Article 6 – 2015
Question: I recently purchased a Fabarm RS12 and hoped my choice would be validated by you. The gun is excellent and I currently use it for Trap shooting, but i would also like to branch out into Sporting Clays. I am also hoping that you can explain to me how the point of impact setting on the adjustable rib works for different shooting formats? It has not been moved from the factory setting as I didn’t want to touch it until I had some understanding of its use.
Larry Jenkinson, Brisbane QLD
Answer: One of the most innovative changes to the clay target shooting world this century has been the evolution of the adjustable rib. In essence this feature of the shotgun allows the user to move the sighting plane above the barrel (rib) up and down to alter where the firearm actually places its payload of shotgun pellets. Before the adjustable rib was invented the only practical way to achieve this variance was by either lowering or raising the comb on the shotguns stock or by moving the point of impact of the actual barrels.
The beauty of changing the rib instead of the stock is that the same face to stock relationship can be kept. This may not sound much, but a competitive shotgun shooter makes the stock to feel like an extension of their own body. Once the stock is raised or lowered it will alter how the stock feels against its owners face.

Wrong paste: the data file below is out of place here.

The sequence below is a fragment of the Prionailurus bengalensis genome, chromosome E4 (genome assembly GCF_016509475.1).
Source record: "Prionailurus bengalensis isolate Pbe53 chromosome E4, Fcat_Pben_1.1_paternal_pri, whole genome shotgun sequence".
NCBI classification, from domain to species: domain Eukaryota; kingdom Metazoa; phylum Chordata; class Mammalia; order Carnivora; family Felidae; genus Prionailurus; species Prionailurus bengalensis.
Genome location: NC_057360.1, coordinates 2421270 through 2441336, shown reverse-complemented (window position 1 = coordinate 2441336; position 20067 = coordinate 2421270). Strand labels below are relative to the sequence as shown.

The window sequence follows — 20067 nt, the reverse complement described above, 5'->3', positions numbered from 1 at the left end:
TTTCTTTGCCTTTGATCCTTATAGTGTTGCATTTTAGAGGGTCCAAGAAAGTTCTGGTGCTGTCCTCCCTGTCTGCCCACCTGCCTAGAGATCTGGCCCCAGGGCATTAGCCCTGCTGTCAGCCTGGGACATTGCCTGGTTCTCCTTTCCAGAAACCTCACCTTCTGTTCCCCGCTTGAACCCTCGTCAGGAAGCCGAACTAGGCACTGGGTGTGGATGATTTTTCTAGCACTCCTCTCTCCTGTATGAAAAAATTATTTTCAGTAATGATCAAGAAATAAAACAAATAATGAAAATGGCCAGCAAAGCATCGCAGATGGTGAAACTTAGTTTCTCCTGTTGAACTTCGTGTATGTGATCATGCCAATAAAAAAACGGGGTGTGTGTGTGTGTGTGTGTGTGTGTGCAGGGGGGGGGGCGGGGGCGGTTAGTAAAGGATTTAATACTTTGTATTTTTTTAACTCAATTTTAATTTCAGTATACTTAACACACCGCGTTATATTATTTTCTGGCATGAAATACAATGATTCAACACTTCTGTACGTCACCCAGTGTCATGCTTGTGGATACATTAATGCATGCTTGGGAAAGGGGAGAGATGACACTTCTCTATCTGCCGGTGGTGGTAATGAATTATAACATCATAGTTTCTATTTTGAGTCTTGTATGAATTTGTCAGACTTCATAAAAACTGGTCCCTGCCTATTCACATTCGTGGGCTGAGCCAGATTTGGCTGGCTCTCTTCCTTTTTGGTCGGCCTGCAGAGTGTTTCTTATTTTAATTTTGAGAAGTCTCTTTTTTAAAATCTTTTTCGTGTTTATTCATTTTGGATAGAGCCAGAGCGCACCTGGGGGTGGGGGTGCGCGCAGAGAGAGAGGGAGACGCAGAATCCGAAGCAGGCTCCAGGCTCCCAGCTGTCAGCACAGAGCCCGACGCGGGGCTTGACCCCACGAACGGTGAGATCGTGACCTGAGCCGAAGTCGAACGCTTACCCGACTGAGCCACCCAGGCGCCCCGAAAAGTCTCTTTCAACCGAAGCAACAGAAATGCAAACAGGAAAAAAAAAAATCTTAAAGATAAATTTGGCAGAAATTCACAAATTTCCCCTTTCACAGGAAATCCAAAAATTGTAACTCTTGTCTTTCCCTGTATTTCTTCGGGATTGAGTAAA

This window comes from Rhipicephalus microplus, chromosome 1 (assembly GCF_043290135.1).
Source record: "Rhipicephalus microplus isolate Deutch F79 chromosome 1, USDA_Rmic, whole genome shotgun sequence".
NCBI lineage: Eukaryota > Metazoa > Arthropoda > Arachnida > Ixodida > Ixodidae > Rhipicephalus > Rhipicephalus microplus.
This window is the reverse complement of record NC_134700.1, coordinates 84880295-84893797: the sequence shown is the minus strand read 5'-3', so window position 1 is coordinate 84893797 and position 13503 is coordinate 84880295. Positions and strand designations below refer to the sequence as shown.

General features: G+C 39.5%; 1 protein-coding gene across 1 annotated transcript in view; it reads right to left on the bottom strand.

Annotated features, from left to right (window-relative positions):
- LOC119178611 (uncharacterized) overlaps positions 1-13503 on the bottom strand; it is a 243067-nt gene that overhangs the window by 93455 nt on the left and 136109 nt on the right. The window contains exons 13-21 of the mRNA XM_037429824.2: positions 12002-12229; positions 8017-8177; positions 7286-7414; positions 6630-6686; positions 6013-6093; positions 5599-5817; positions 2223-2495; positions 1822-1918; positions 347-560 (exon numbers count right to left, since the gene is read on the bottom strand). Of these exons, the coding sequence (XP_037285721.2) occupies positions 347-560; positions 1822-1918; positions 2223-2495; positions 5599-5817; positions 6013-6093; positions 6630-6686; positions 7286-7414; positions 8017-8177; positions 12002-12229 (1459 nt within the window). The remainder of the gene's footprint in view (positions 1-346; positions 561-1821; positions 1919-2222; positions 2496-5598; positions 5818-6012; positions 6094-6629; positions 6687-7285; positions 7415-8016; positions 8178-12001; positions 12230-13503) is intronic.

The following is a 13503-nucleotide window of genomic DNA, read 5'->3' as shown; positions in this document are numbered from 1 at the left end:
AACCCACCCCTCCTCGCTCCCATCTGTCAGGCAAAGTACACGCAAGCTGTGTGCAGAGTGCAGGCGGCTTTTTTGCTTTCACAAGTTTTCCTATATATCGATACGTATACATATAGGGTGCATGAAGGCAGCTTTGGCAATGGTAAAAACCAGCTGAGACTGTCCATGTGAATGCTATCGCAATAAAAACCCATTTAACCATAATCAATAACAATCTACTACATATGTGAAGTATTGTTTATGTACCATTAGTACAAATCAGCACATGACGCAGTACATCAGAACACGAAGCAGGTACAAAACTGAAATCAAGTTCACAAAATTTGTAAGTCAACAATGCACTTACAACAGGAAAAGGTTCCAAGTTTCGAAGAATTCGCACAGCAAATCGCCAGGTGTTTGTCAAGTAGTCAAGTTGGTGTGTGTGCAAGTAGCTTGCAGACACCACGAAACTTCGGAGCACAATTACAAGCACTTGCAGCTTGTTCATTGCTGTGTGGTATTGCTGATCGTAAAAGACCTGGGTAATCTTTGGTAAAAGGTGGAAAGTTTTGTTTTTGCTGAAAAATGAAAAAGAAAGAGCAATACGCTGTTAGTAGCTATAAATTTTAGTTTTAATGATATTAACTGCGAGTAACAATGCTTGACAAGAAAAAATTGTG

I have never actually held the model Fabarm you have purchased, but after looking at a photo of the adjustable rib on top of its barrels it seems very easy to explain what you will need to do to alter the shotguns point of impact.
Your shotgun’s rib can only be adjusted at the front of the barrel as it is completely fixed above the breach of the shotgun. Some brands offer adjustability at both ends. To make your shotgun shoot lower you simply adjust the rib by raising it higher. To make the shotgun shoot higher you lower the rib. This may sound completely back the front, but trust me it is correct. There will be an optical illusion form in your mind when you lower the front of the rib as you will all of a sudden start looking very flat along the sighting plane or rib. This I believe is the biggest advantage of this type of adjustable feature of your shotgun as you can maintain a very accurate sight picture for your eye if it remains close to flat along the entire length of the rib whilst having the shot pattern shoot high. Before the adjustable rib was invented the stock would have to be raised thus causing the competitor to look down upon the rib. Any change of face pressure on the stock would change where the shotgun actually shot, but looking down onto the rib becomes harder to pick up any changes as opposed to simply looking flat along the sighting plane.
It is good advice to adjust this rib whilst standing near a pattern plate at your local gun club. As a general rule your rib should be lowered for trap shooting and raised for sporting clays.
Good luck with it. Once you get it right please resist the temptation to change the rib in between misses. More often than not a miss is caused by a bad shot not by the way the shotgun is set up.